Very Short Blog Posts (5): Understanding the Requirements

People often suggest that “understanding the requirements” is an essential step before you can begin testing. This may be true for checking or formal testing—examining a product in a specific way, or to check specific facts. But understanding the requirements is not a necessary precursor to testing, which is learning about a product through experimentation (a larger activity which might include checking) and creating the conditions to make that activity possible. Indeed, you may need to test in order to develop an understanding of the requirements, which in turn triggers more and better testing, yielding even better understanding of the requirements—and so on.

More generally, when thinking about testing, think more about loops, and less about lines.

2 replies to “Very Short Blog Posts (5): Understanding the Requirements”

  1. I keep thinking I need to write an article about all the parallels between testing and empirical science. Testing is experimentation. Saying you need to understand the requirements before you can begin testing is like saying you need to understand relativity before you can begin dropping weights off the Leaning Tower of Pisa. Saying you can/should define all test cases up front is like saying Newton should have been designing Large Hadron Collider experiments. Principles of experimental design like isolating variables also apply to testing. I think there are even historical parallels – there was something in Neal Stephenson’s Baroque Cycle about the early history of empirical science that reminded me of the early days of software testing.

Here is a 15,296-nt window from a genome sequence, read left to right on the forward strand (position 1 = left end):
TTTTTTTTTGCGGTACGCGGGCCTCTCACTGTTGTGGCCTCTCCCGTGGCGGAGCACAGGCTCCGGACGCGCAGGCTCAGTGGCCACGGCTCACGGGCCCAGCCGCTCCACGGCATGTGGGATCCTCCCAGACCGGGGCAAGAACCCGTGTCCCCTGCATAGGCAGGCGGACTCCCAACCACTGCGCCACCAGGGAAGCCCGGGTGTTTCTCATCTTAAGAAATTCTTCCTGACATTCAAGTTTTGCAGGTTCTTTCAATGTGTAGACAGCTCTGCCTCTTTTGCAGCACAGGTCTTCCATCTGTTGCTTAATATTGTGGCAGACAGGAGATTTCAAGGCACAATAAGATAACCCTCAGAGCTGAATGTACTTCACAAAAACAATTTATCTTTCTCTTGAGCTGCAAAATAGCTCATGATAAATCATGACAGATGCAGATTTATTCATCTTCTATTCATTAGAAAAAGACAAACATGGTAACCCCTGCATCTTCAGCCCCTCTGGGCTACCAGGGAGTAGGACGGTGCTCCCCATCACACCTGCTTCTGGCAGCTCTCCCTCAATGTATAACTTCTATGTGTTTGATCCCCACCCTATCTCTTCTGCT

Michael replies: Thanks, Scott. That kind of article is in the works for me, too. Meanwhile, you might enjoy Simon Schaffer’s and Sajay Samuel’s segments on CBC’s How to Think About Science.

  2. Hi Michael,

    How else do you understand what problem your solution is trying to solve if not with requirements.

    Understanding the problem space is ONE key part of the way I approach testing.

    Michael replies: Yes, I expect that’s true. And testing is one key part of the way you come to understand the problem space, right?

    Some explicit requirements might be available as we first engage with the product and the project. Other requirements will initially be tacit, not yet explicit; still others will never be made explicit, and will remain tacit forever. This kind of tacit knowledge develops through socialization in the project and through experiece with the product and the business domain. You know something about the product space so that you can test; you know more about it later because you tested. As I said in another post: we’re not working with lines here, but with loops.


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